Quantcast
 

Risotto with Amarone is as rich and red as a bleeding heart, a perfect indulgence on Valentine's Day. It is a signature dish in Verona, home to two of the most famous lovers ever, Romeo and Juliet.

Valentine’s Day disturbs me and it has for a long time, ever since I read the economic statistics: More money is spent on this holiday than any other, save Christmas. Between this knowledge and the constant barrage of ads to buy buy buy to prove your love, the whole thing makes me mildly queasy. It is easy to get the impression that a woman buys some little something for her beau then sits back, arms crossed, waiting for an expensive proof of love in return. No proof forthcoming? May not be a fun night . . .

And then there’s dinner out: It is right up there with Mother’s Day, though a bit worse, I think. I can’t count the number of times I’ve been in a restaurant on Valentine’s Day–not recently, mind you–and watched miserable-looking couples picking at their food, not talking and avoiding eye contact.

I find it gruesome and sad.

Now, don’t get me wrong: I’m not cynical; I just hate what has happened to this holiday in the public sphere. I have an on-going list–mostly in my head but occasionally I write it down–of happy couples, both from history and from contemporary life. Some are couples I know and they are touchstones to me, examples of true and enduring love. Just thinking about them makes me happy and I love being around them.

Even the ones I don’t know are touchstones of sorts. I always smile when I think of a professor when I was in graduate school talking about William Black and his wife. He lifted his right hand slightly above his head, wiggled his fingers in that way that evokes craziness and said, “He loved Catherine to distraction.” There you go!

I have, over the years, written about the holiday, though not in any typical way. Here are a few of those columns, with recipes, from the Seasonal Pantry archives:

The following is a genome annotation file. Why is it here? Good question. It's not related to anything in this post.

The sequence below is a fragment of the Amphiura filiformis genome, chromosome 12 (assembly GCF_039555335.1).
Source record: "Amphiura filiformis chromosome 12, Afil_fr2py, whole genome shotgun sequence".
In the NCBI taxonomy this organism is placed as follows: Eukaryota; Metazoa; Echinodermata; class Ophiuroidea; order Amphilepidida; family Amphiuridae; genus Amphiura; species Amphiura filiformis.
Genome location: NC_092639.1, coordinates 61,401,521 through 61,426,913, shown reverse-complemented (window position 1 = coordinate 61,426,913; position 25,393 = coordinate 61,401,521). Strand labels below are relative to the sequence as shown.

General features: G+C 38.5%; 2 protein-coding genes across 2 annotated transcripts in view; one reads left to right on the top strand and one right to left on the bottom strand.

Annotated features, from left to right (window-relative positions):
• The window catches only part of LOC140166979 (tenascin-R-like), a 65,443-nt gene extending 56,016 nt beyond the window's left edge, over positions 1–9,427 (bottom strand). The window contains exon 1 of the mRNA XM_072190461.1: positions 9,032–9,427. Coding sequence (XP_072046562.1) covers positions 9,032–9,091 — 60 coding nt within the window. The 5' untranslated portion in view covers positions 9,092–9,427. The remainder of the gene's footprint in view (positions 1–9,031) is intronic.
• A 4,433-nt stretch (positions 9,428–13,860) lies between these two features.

Yeah, it ends badly. But it is still one of the best love stories ever written and it is hard, perhaps impossible, to find a more visually gorgeous film than Franco Zeffirelli's 1968 masterpiece

Valentine’s Dinner and a Movie  How about a tale of tortured love, like Franco Zeffirelli’s “Romeo & Juliet” or  François Truffaut’s “The Story of Adele H,” accompanied by a delicious Risotto with Amarone & Radicchio? If your tastes run towards something light-hearted, try “Sleepless in Seattle” with cracked Dungeness crab and Champagne. On the other hand, if you’re a darker-is-better sort, how about “Camila,” a sexy and devastating 1984 Argentine film about a romance between a young priest and the wealthy young socialite who seduces him. What makes it worse is that the story is true. It’s perfect with a very rare ribeye steak with wilted spinach, your favorite red wine and a very large handkerchief .

Advice and Sweets For the Lovelorn Broken hearts are like the foam on this beer, a friend said. If you’ve got one, don’t worry. You’ll survive, honest. In the meantime, treat yourself: How about strawberries & ricotta? If you happen to have a copy of Cynthia Heimel’s hilarious “Sex Tips For Girls,” I recommend reading the chapter on broken hearts, too. And then blast your favorite revenge music (recommendations: “The Walk” by Mayer Hawthorne, “Revenge” by The Mekons, “I Don’t Wanna Walk Around With You” by the Ramones, “I’m Not Angry” by Elvis Costello and “Mental Revenge” by Linda Ronstadt). Do you have a favorite revenge song? Share in the comments section below.

Say It With Red Velvet & Roses  Red Velvet Cake with Rose Petal Buttercream? It’s yummy enough to melt all but the coldest heart . . . See? I’m not a curmudgeon, honest.

Be Sociable, Share!

Submit Your Comments

Required

Required, will not be published